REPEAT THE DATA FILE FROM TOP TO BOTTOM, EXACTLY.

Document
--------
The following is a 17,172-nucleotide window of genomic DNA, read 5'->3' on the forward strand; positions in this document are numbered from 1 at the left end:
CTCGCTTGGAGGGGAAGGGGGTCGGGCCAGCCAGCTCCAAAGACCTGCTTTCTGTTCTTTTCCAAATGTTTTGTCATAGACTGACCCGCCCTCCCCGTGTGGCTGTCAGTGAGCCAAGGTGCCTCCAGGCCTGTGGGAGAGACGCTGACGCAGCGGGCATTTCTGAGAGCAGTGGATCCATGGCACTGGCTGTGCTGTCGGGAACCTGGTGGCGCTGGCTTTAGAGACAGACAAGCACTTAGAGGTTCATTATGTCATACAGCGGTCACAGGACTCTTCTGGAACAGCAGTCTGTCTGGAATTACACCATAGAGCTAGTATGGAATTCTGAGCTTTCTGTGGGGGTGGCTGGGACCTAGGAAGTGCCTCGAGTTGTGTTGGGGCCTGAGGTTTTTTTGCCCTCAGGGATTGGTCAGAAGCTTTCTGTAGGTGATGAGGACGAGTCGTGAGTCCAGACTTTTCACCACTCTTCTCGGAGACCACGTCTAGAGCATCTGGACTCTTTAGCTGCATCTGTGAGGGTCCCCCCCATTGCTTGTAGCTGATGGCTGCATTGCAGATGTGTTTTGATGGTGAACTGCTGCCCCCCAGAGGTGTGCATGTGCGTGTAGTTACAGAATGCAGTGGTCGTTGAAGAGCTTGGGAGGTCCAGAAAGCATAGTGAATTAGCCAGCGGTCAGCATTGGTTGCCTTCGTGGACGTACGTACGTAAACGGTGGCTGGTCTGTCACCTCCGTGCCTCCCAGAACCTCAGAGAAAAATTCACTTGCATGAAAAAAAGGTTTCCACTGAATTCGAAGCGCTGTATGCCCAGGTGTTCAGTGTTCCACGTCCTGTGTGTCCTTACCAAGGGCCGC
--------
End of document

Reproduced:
The following is a 17,172-nucleotide window of genomic DNA, read 5'->3' on the forward strand; positions in this document are numbered from 1 at the left end:
CTCGCTTGGAGGGGAAGGGGGTCGGGCCAGCCAGCTCCAAAGACCTGCTTTCTGTTCTTTTCCAAATGTTTTGTCATAGACTGACCCGCCCTCCCCGTGTGGCTGTCAGTGAGCCAAGGTGCCTCCAGGCCTGTGGGAGAGACGCTGACGCAGCGGGCATTTCTGAGAGCAGTGGATCCATGGCACTGGCTGTGCTGTCGGGAACCTGGTGGCGCTGGCTTTAGAGACAGACAAGCACTTAGAGGTTCATTATGTCATACAGCGGTCACAGGACTCTTCTGGAACAGCAGTCTGTCTGGAATTACACCATAGAGCTAGTATGGAATTCTGAGCTTTCTGTGGGGGTGGCTGGGACCTAGGAAGTGCCTCGAGTTGTGTTGGGGCCTGAGGTTTTTTTGCCCTCAGGGATTGGTCAGAAGCTTTCTGTAGGTGATGAGGACGAGTCGTGAGTCCAGACTTTTCACCACTCTTCTCGGAGACCACGTCTAGAGCATCTGGACTCTTTAGCTGCATCTGTGAGGGTCCCCCCCATTGCTTGTAGCTGATGGCTGCATTGCAGATGTGTTTTGATGGTGAACTGCTGCCCCCCAGAGGTGTGCATGTGCGTGTAGTTACAGAATGCAGTGGTCGTTGAAGAGCTTGGGAGGTCCAGAAAGCATAGTGAATTAGCCAGCGGTCAGCATTGGTTGCCTTCGTGGACGTACGTACGTAAACGGTGGCTGGTCTGTCACCTCCGTGCCTCCCAGAACCTCAGAGAAAAATTCACTTGCATGAAAAAAAGGTTTCCACTGAATTCGAAGCGCTGTATGCCCAGGTGTTCAGTGTTCCACGTCCTGTGTGTCCTTACCAAGGGCCGC